Ivan Alonso – Laureate International Universities
- Written by: David Harry
- Produced by: Diana Carrillo
- Estimated reading time: 4 mins
They had 10 days to get it done, but Ivan Alonso did not expect switching nearly 200,000 students at two Mexican universities to remote learning could be done so well.
It’s not that he hasn’t linked large numbers of people before; Alonso’s expertise and drive helped a fledgling Mexican communications company establish itself as an industry leader, though not because of projects with a 10-day timeframe.
But more time wasn’t an option, nor was canceling the semester in mid-March as the COVID-19 pandemic spread to Mexico, causing two universities that are part of the Laureate University system to close.
“We exceeded the expectations of the community of teachers and students,” Alonso says. “Our success came because we could use the information that we already had to configure the platform in those 10 days.”
Part of a global educational network founded as one university in 1999, Laureate International has 875,000 students enrolled at more than 25 universities and schools, with more than 150 campuses and online programs.
Alonso oversees IT at the Universidad del Valle de México and Universidad Tecnológica de México. UVM was founded in 1960, joined Laureate International in 2000, and has more than 108,000 students and 33 campuses. UNITEC, founded in 1966, joined Laureate International in 2008 and has almost 100,000 students, a majority of whom study at campuses around Mexico City, according to the Laureate International website.
Alonso says before the pandemic, perhaps 25 percent of classes at the universities in Mexico were offered online, and the schools were well-equipped, with Microsoft 365 platforms, to expand virtual learning. Still, when COVID-19 closed campuses in mid-March, Alonso and his staff were put to the test before delivering a virtual program in 10 days.
“I think that we were lucky because we had that option,” Alonso says, “But also because we trusted ourselves that we didn’t need a fancy platform and we could do everything from scratch.”
The road to remote learning
With enough Microsoft 365 user licenses for all, 10,000 faculty members took to the Microsoft platforms, such as Teams, through mass training from the IT staff, their own initiative, information sharing and even help from students, Alonso adds.
He and his team also supplied about 3,000 devices to students and worked with internet service providers to improve access and boost bandwidth to homes, knowing the pandemic was creating households full of internet users and not just students learning remotely.
The shift was so successful Microsoft publicized it and the Mexican Ministry of Public Education invited the school to participate in a forum discussing how to embrace remote learning. Alonso was selected as employee of the quarter for the region, an honor rarely given to executive committee members, he says.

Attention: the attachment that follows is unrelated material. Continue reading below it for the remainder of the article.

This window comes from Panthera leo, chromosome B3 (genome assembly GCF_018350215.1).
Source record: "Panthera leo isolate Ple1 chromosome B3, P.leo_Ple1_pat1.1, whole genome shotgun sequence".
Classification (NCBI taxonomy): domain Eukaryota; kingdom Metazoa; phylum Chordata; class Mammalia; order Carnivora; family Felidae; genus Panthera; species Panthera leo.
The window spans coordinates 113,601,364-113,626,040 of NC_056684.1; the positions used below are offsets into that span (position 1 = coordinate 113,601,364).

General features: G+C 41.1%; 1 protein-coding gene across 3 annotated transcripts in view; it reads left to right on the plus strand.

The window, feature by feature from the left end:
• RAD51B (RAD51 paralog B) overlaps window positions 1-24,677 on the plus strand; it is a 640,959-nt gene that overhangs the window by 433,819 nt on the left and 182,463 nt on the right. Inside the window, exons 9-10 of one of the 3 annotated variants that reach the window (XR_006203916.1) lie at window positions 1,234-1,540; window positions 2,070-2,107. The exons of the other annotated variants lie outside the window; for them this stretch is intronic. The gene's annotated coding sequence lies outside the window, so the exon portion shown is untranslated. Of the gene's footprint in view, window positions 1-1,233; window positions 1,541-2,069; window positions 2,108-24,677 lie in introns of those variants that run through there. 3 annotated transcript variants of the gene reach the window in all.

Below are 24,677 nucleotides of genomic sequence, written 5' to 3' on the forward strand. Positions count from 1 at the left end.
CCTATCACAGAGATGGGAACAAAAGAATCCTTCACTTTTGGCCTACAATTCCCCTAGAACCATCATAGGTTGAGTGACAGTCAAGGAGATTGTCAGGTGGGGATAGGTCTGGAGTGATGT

With a new semester opening online, Alonso says virtual learning will continue, and the universities are now better equipped to include virtual labs—though gastronomy and medical school courses will not be easy to deliver.
Campuses will eventually reopen, but the distancing guidelines will still require a hybrid model that includes virtual learning combined with in-person classes. The prospect is not daunting, but actually holds some promise, he adds.
“After we saw we were able to do it, and our community of students and teachers were very positive about it, we saw with different eyes,” Alonso says. “Now we’re more eager to look at the fundamental change in our business model.”
Networks of change
Change and new business models are constants in Alonso’s career.
Born in Monterrey, he credits his father, who was an engineer, for sparking his interest in technology. Alonso earned a degree in electronics and communications from the Tecnológico de Monterrey in 1986. In the mid-90s, he joined Axtel, a communications company that was beginning to compete with Telmex, Mexico’s largest communications company.
In these days of cell phones, it’s hard to imagine companies once competed to provide the best long-distance calling plans to customers using landlines, as deregulation opened doors all over the world.
But Alonso recalls it well, largely because he was able to capitalize on emerging wireless innovations to build the Axtel network across Mexico. In 1998, he and his team created the world’s largest fixed wireless network, one so strong it covered almost 80 percent of Mexico’s population.
The network enabled the company to gain 7 percent of the long-distance market and, as the internet emerged, Axtel was able to use the network to provide internet service, too.
But few things remain static in telecommunications or the tech industry, and a decade after creating the fixed wireless network, Axtel began laying the fiber connections to speed up service and bandwidth. If Alonso had doubts about the business, he says they disappeared as the company became the best ISP in Mexico.
Alonso became chief technology officer at Axtel in 2002, and though he knew his work had added value to the company and country, when Laureate International was looking for a CIO in 2013, he was energized by the challenge of adding his skillset and drive for innovation to higher education.
“In my career what has worked for me is accepting that I am the internal supplier for the company,” Alonso says. “Technology is the main enabler of the company. If I am responsible for this practice, then I am the provider for all my colleagues, and I treat them as my clients.”
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